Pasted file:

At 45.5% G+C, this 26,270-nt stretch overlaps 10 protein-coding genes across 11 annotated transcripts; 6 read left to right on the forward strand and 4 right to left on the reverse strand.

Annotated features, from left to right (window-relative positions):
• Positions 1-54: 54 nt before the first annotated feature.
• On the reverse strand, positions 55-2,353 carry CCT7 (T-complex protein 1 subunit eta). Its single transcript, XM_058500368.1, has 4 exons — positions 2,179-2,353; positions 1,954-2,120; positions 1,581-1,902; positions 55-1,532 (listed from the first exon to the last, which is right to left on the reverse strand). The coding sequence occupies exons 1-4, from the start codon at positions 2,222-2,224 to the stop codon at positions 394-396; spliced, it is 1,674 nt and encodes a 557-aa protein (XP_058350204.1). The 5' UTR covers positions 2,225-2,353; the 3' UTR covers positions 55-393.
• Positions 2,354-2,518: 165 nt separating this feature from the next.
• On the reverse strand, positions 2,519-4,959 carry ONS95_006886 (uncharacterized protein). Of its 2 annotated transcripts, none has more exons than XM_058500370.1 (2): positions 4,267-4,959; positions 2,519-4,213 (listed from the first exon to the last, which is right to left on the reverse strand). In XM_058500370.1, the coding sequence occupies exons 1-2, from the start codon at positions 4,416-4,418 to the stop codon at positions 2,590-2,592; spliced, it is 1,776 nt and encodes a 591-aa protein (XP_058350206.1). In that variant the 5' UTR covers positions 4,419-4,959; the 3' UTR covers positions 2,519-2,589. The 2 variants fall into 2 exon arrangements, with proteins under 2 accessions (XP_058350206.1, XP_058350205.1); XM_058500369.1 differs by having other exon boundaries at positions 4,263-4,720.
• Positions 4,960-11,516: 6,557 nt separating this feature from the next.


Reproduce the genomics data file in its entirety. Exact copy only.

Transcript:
At 45.5% G+C, this 26,270-nt stretch overlaps 10 protein-coding genes across 11 annotated transcripts; 6 read left to right on the forward strand and 4 right to left on the reverse strand.

Annotated features, from left to right (window-relative positions):
• Positions 1-54: 54 nt before the first annotated feature.
• On the reverse strand, positions 55-2,353 carry CCT7 (T-complex protein 1 subunit eta). Its single transcript, XM_058500368.1, has 4 exons — positions 2,179-2,353; positions 1,954-2,120; positions 1,581-1,902; positions 55-1,532 (listed from the first exon to the last, which is right to left on the reverse strand). The coding sequence occupies exons 1-4, from the start codon at positions 2,222-2,224 to the stop codon at positions 394-396; spliced, it is 1,674 nt and encodes a 557-aa protein (XP_058350204.1). The 5' UTR covers positions 2,225-2,353; the 3' UTR covers positions 55-393.
• Positions 2,354-2,518: 165 nt separating this feature from the next.
• On the reverse strand, positions 2,519-4,959 carry ONS95_006886 (uncharacterized protein). Of its 2 annotated transcripts, none has more exons than XM_058500370.1 (2): positions 4,267-4,959; positions 2,519-4,213 (listed from the first exon to the last, which is right to left on the reverse strand). In XM_058500370.1, the coding sequence occupies exons 1-2, from the start codon at positions 4,416-4,418 to the stop codon at positions 2,590-2,592; spliced, it is 1,776 nt and encodes a 591-aa protein (XP_058350206.1). In that variant the 5' UTR covers positions 4,419-4,959; the 3' UTR covers positions 2,519-2,589. The 2 variants fall into 2 exon arrangements, with proteins under 2 accessions (XP_058350206.1, XP_058350205.1); XM_058500369.1 differs by having other exon boundaries at positions 4,263-4,720.
• Positions 4,960-11,516: 6,557 nt separating this feature from the next.